We hold onto things for a variety of reasons, primarily the item’s perceived value to us. It can be emotional, monetary, or a relic of time.

Years ago, my husband (then boyfriend) spotted a pair of Nike tube socks I still had from high school. I kept them forever because they were 100% cotton and I couldn't find anything like them anymore. I was so proud that they didn't even have any holes. He couldn't believe I still had them but for a different reason. He said "they aren't even remotely white anymore, they are gray". And honestly until he pointed that out, I couldn't see them for what they had become: Gross

My clients who have trouble letting go are often looking through this same lens. They remember how it was in all it's glory rather than it's current state. The fear of letting it go is generally less about the object and most often about a memory tied to it or simply the passage of time.

In a monetary sense, we often hold onto items because of how much they cost us. That expensive purse that you have hidden in the closet no longer holds the same value price as it did when you first purchased it.  We may hang onto it because it was costly, but if you are not using it, it is not valuable to you.

Occasionally, we may also attempt to recoup our costs, perhaps by selling the item online. One has to consider the amount of time put into this—from taking pictures and posting it online, monitoring the web page, agreeing with a potential buyer, packing the item, taking it to the post office, and paying for shipping—it adds up quickly. It must be considered if all the effort is worth it.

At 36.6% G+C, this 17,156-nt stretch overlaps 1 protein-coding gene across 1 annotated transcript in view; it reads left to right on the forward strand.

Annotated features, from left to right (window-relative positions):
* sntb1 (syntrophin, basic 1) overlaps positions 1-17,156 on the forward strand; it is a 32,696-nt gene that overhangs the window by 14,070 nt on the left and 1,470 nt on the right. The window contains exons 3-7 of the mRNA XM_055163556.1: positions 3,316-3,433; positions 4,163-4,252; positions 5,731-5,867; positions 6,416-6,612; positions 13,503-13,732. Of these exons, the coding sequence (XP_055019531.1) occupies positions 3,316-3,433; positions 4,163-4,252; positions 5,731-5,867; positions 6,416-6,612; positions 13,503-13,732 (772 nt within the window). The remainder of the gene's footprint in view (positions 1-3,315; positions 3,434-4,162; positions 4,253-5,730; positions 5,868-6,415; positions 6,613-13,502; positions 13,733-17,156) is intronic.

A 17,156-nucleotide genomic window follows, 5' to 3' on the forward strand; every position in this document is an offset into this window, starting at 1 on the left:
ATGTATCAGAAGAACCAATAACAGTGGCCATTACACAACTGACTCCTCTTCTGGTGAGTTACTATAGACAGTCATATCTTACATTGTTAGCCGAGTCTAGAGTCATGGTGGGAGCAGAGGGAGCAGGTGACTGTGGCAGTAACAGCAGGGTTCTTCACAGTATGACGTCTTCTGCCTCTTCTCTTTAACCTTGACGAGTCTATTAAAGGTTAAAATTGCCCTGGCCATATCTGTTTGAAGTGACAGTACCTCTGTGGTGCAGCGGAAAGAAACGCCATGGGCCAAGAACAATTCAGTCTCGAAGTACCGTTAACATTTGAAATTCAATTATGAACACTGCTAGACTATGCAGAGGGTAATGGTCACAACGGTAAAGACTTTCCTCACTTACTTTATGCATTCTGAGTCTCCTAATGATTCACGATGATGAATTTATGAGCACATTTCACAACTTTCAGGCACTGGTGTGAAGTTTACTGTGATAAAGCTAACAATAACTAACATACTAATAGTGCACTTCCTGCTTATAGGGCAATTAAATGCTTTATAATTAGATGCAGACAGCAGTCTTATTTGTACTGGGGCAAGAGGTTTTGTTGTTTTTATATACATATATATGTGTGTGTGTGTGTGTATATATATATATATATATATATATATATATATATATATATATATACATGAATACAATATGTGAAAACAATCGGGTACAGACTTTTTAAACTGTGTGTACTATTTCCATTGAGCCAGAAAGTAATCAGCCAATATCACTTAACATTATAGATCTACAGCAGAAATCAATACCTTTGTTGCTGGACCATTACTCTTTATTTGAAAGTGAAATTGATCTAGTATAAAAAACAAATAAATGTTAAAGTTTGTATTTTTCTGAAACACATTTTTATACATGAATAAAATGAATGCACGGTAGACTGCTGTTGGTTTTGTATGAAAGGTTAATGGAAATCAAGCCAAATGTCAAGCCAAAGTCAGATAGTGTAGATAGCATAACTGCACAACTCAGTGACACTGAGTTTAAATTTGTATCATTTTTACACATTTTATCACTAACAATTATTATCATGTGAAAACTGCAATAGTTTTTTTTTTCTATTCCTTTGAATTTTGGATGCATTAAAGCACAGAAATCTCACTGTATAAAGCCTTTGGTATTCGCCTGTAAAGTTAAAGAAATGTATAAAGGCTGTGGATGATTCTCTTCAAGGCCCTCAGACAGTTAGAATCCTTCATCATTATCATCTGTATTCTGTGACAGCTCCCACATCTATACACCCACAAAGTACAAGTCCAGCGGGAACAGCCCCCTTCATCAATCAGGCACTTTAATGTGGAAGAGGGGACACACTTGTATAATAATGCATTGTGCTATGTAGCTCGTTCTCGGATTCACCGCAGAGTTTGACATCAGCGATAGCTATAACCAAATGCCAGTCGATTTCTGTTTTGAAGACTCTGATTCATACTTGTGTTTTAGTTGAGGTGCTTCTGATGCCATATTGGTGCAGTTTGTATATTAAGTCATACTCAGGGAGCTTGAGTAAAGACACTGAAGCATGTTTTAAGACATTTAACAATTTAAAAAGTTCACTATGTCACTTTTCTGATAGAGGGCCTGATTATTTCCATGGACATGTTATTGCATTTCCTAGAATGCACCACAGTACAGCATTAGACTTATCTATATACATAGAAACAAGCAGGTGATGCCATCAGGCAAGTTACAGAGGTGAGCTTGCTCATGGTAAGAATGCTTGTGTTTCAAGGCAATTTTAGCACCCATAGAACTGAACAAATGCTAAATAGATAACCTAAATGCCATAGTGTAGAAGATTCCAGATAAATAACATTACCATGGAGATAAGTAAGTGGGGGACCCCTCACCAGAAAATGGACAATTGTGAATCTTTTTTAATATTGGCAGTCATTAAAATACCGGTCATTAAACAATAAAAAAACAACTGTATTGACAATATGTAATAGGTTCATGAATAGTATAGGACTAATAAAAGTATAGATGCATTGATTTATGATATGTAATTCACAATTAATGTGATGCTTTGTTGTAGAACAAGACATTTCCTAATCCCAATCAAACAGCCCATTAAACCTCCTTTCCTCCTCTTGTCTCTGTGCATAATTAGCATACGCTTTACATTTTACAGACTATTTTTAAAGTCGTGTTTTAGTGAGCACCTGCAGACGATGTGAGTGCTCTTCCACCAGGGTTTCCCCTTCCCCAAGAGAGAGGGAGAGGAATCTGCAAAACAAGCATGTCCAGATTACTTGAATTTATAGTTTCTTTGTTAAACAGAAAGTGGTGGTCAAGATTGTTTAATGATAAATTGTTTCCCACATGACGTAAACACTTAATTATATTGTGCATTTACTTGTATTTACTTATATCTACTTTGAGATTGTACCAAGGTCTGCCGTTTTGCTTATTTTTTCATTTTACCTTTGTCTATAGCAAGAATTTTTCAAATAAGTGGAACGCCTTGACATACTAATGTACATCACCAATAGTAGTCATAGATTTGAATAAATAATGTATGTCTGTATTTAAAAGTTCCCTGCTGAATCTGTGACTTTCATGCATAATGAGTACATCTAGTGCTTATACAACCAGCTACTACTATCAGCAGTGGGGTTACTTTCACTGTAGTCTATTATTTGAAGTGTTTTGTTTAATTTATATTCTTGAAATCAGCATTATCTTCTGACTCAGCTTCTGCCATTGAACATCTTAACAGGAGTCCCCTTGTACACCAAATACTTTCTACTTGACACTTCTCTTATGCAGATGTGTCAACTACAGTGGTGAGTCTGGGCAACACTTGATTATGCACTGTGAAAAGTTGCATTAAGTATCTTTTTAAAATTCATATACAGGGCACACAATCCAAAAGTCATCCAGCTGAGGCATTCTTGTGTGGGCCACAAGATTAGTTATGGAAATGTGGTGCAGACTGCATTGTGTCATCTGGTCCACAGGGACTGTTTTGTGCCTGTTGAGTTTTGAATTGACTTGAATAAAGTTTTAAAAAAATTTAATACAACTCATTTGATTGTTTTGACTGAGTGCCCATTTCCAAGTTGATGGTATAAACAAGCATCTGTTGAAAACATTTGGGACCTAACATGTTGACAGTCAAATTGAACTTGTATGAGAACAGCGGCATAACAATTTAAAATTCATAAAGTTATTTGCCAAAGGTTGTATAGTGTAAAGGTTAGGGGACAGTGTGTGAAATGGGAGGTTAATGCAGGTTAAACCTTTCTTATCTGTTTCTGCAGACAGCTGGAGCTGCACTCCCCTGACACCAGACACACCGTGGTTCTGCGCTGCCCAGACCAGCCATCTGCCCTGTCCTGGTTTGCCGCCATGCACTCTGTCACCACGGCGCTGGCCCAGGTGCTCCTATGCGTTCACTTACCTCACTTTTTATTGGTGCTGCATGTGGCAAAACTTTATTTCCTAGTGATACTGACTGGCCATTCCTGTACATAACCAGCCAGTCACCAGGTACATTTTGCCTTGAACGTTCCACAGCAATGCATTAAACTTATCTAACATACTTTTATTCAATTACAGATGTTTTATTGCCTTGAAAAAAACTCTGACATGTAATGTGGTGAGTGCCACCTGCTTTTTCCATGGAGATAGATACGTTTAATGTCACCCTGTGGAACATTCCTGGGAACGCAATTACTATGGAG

The money was gone as soon as you spent it. When we purchase items, it is similar to placing a bet: maybe it will work out, maybe it won’t. If it isn’t something that serves you, it is best to get it out of your space and into someone else’s life who it would better serve. While reselling your items is not bad, it takes more of your time in regards to something you are trying to separate yourself from. Be aware and mindful of what you bring in, as well as how you get it out.

Finally, some of our items are simply relics of time. We hold onto them because of how old they are and what that could potentially mean—grandmother’s dresses, your father’s watch, or perhaps something even older than that. Hold onto these items because you love them, you look at them often, you use them, and because they bring you happiness. If they are stuffed in a closet, hidden within boxes, or are put away for a “someday”, they are not serving you. They can, however, serve someone else.

Remember that by maintaining your beautiful space and the items in it can transform your life. It's quite powerful. This week, I challenge you to look around your home or office and see what items serve you, and which simply take up room. Once you free that space, only more beauty can come in.